This frozen methane is starting to bubble to the surface in some spots in

This frozen methane is starting to bubble to the

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This frozen methane is starting to bubble to the surface in some spots in alarming amounts. Methane has been found bubbling up from parts of the East Siberian Sea and Laptev Sea at levels that were 10 times higher than they were in
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b) Methane stored in frozen hydrates on continental shelves in the world’s oceans. Methane is able to survive as frozen hydrates because of low temperatures and high pressure. Bacteria digest these frozen hydrates as they melt from warmer ocean temperatures. Methane is generated, then bubbles to the surface, where it is released as a gas into the atmosphere . 1 0 C increase in ocean temperatures increases respiration (decay of organic matter) by 10 – 13%. No commensurate increase in photosynthesis results from a 1 0 C increase in temperatures.
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Amount of Methane Stored as Hydrates The amount of carbon stored in the hydrates is an estimated 10,000 gigatonnes. This is twice that in the reserves of all other fossil fuels combined . It is also more than enough to dwarf the 750 gigatonnes of carbon stored in the atmosphere as carbon dioxide. If today’s warming continues, deep sea temperatures could cross the threshold at which methane hydrates melt. This could release huge amounts of methane and trigger drastic climate change.
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55 Million Years Ago A gradual warming of the oceans preceded a dramatic shift in the amount of carbon in the atmosphere. Methane hydrates were melted in the deep ocean, resulting in vast quantities of methane being released into the atmosphere . Water temperatures continued to rise. Within a few thousand years, sea surface temperatures soared up to 14 0 F (8 0 C), while deep water warmed by 9 0 F (5 0 C). Temperatures remained high for the next 200,000 years. This rise in temperatures did benefit mammals in their evolution and in their spread around the globe. Sea surface temperatures had crossed a certain threshold, releasing all the methane stored in the icy hydrates in a cascade of bursts that caused more warming that, in turn, triggered further releases .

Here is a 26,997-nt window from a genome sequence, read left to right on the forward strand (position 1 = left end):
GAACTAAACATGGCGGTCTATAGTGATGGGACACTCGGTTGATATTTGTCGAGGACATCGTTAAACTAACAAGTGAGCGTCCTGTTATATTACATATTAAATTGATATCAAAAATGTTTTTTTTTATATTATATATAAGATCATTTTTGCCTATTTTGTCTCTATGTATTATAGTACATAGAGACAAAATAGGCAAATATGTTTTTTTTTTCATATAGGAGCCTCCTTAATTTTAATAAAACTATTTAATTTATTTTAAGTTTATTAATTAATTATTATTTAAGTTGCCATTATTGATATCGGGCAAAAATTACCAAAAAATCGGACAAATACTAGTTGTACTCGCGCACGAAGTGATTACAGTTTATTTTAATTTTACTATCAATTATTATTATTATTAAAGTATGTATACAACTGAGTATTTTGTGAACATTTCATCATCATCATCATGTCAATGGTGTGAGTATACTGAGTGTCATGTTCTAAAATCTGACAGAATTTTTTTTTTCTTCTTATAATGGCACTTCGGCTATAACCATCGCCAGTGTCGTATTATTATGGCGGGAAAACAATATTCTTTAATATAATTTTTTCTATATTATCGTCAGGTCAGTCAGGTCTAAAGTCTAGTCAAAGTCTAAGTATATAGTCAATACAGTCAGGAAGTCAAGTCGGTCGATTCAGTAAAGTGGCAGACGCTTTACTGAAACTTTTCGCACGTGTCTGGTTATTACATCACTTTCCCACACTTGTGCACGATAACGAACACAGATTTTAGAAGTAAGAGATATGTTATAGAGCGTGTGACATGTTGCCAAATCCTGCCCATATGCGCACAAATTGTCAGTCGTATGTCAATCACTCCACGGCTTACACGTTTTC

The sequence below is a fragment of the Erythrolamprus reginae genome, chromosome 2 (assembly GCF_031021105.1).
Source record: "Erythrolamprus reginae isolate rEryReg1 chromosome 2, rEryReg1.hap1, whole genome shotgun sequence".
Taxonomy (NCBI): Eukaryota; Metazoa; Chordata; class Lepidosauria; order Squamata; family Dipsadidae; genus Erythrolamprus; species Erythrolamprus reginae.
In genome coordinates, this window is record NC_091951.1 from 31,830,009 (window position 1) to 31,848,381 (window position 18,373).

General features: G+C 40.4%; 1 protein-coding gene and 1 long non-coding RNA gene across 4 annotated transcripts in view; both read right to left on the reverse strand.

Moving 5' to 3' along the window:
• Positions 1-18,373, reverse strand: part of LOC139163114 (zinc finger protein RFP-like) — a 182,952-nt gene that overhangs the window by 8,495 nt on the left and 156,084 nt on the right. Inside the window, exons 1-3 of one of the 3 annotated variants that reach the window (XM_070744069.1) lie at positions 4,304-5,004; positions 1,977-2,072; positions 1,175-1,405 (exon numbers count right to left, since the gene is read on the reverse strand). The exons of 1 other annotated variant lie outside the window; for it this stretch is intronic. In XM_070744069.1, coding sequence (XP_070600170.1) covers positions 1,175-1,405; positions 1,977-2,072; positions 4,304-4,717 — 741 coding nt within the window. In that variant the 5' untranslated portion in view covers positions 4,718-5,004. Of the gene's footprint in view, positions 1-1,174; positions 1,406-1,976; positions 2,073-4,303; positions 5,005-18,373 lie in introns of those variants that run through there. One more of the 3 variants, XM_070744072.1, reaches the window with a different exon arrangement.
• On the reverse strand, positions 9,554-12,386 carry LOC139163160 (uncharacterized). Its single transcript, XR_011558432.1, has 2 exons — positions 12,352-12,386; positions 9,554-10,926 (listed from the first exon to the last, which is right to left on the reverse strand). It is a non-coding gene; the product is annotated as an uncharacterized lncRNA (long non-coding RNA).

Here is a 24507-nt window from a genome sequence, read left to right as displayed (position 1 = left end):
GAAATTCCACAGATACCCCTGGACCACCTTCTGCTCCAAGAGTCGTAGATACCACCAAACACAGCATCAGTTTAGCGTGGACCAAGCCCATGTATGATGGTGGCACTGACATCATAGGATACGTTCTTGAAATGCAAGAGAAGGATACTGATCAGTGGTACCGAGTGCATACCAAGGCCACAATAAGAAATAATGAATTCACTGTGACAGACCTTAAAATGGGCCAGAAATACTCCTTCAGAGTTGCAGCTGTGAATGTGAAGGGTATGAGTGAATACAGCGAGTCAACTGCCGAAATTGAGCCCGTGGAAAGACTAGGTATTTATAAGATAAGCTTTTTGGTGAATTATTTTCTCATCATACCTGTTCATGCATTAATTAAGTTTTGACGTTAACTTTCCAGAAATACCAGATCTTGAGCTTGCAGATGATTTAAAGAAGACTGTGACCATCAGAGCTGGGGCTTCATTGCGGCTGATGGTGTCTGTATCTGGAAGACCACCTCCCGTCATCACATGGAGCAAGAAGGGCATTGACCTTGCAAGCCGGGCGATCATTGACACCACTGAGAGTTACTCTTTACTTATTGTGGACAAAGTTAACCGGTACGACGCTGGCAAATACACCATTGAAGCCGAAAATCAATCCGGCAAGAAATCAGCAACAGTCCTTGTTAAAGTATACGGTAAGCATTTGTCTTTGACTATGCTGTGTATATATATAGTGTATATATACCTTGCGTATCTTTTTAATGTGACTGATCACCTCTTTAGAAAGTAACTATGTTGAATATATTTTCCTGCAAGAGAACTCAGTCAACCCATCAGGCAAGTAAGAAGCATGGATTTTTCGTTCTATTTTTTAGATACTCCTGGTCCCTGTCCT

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5) West Antarctic Ice Sheet The Antarctic Continent has two ice sheets overlaying it, the West Antarctic and East Antarctic Ice Sheets. The West Antarctic Ice Sheet is particularly vulnerable to a little warming. A little warming could initiate a significant melting of the ice sheet. If the entire West Antarctic Ice Sheet melted, sea level worldwide would rise by 20 feet (6 meters). Recently scientists have discovered that the two ice sheets which have for millennia been attached to each other, have detached . This allows the more vulnerable ice sheet, the West Antarctic Ice Sheet to move faster (propelled by gravity) towards the ocean, where the edges of it are calving off into the ocean at an increasing rate .
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6) Ocean Water Warming 50 – 55% of the CO 2 emitted into the atmosphere (because of human activity) is taken out of the atmosphere by vegetation and the surface water of the world’s oceans. But as oceans warm, their ability to absorb atmospheric CO 2 declines. So more CO 2 stays in the atmosphere, accelerating warming of both the atmosphere and the world’s oceans.
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